We will only focus on two of the techniques that have been used for centuries: mindful/focused meditation and open-monitoring meditation.
Mindful/focused meditation is one of the most used meditation type in the world. It consists on focusing on one specific thing, internal or external such as:
A body part: a specific area or a sensation in the body
Visualisation: focusing on your goals, experiencing your new life after reaching that goal, picturing yourself walking in the forest or near the ocean.
A mantra: repeating a phrase or a sound over and over
Counting mala beads: A mala is used to aid counting and focusing on the repetitions of Mantras. It’s commonly used in Buddhism and Hinduism.
A candle: focusing on the flam is one of the best tool for people who can’t focus.
Open-monitoring meditation is the opposite of focused meditation. You pay attention to all the things happening around you without reacting. While meditating, you witness your thoughts, feelings, emotions, memories, the smells and sounds around you. No judgment is to be observed, everything is perceived as it is.
Let’s do a little bit of practice!
Find a place where you know no one is going to interrupt you in your meditation: it can be your bedroom, your sofa, in a forest, a park, your car… anywhere. If it’s your first time, you can meditate with a relaxing music such as sounds of the forest, birds, waves, or the use of a Tibetan bowl.
Start by taking a deep breath, hold for six seconds, and breath out for six seconds. Focus on your breathing, on the air coming in and out. Repeat this as many times as you need to slow down your heart rate. Take your time, this is your moment with yourself, and focus on your breathing at all times. You can observe the reactions of your body, feel your pulse, your muscles that are being more and more relaxed. You are in a state of meditation. If you have thoughts that pop out, let them in, don’t fight them, and focus on the music, focus on your breathing or use the gong to go back to your state of awareness. This is mindful/focused meditation.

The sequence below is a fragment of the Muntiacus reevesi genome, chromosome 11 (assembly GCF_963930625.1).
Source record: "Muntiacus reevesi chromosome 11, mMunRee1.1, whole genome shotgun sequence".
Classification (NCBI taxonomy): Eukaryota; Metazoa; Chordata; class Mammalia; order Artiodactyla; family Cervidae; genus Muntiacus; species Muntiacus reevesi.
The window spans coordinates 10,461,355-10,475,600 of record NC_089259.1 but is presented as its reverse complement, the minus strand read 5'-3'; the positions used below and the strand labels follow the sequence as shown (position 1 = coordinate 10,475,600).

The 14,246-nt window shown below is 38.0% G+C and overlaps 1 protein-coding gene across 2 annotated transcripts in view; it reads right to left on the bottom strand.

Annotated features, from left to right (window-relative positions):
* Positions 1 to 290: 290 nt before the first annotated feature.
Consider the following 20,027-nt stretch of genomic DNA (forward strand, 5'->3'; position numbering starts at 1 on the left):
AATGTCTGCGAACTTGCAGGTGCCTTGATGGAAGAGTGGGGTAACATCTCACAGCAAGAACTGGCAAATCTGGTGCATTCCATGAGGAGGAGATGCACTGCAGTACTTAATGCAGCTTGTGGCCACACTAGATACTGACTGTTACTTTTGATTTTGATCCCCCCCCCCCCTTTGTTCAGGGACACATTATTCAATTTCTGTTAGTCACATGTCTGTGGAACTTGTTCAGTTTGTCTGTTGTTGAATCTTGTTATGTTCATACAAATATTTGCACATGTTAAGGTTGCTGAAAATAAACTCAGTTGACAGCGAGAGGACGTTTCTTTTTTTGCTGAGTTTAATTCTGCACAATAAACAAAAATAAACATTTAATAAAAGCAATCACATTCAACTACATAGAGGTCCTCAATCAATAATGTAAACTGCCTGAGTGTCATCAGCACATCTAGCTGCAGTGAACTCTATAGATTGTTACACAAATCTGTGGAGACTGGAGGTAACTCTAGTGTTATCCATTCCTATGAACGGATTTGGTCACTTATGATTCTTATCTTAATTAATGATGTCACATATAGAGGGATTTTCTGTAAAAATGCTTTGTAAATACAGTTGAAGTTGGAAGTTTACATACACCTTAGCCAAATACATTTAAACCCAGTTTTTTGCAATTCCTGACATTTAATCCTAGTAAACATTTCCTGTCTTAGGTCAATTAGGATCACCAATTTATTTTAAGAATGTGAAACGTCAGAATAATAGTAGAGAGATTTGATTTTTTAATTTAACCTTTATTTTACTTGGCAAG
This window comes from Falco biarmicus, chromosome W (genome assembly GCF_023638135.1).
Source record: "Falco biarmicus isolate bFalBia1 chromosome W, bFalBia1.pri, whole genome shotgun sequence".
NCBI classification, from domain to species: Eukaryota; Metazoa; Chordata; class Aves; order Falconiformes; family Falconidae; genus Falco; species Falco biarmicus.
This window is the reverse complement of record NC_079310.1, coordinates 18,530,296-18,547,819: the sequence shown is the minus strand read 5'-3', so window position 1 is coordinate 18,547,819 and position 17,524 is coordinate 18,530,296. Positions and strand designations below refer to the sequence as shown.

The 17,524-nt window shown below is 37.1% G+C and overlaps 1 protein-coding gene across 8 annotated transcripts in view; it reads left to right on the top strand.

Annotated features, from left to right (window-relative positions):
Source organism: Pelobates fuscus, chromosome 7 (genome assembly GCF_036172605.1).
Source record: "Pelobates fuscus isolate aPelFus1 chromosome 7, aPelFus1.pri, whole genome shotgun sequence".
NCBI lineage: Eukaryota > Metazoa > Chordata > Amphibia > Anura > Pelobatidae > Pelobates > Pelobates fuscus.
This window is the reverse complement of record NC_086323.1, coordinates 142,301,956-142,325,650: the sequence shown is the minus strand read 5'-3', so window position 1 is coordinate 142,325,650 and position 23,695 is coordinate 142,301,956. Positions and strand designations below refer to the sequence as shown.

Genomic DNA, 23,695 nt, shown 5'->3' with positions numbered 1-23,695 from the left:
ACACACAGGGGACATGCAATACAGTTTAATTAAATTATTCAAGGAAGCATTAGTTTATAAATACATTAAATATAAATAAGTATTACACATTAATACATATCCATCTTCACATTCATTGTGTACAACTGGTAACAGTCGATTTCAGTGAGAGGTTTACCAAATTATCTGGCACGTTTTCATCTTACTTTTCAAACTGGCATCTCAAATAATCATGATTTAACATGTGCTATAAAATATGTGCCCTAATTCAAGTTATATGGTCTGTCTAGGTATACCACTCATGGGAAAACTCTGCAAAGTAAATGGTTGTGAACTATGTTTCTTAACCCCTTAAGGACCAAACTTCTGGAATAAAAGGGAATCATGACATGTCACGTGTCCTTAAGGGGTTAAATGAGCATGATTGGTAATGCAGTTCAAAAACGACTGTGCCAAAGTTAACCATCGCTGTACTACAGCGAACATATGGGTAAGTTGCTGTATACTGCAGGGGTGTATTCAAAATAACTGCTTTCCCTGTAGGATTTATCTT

Sit down in a comfortable position, take a deep breath, hold for six seconds, and breath out for six seconds. Repeat for 10 times focusing only on your breathing. Now open your mind and be aware of the environment you are in. Listen to the sounds around you, feel the air touching your skin, detect the smells around you, feel your pulse, listen to your body, observe your thoughts. Do no try to control or judge what comes and goes. Just observe and be open to the now. This is open-monitoring meditation.
When you start meditating, it is important to go step by step. Don’t be discouraged by your first meditations. It takes time to get used to it and to just be. Practice meditation daily. Always start with 2 minutes and add 5 minutes each week, until you find the time that suits you best. It can be 5 minutes, 15 minutes, 30 minutes, 2 hours, or even more. You decide. Always remember to start small, in order to create a habit and not be discouraged by the task.
I hope this article was helpful and that I have encouraged you to practice meditation. Join more than 3500 positive thinkers and subscribe to the positive movement.
And as always, Be Kind To One Another, Including Yourself.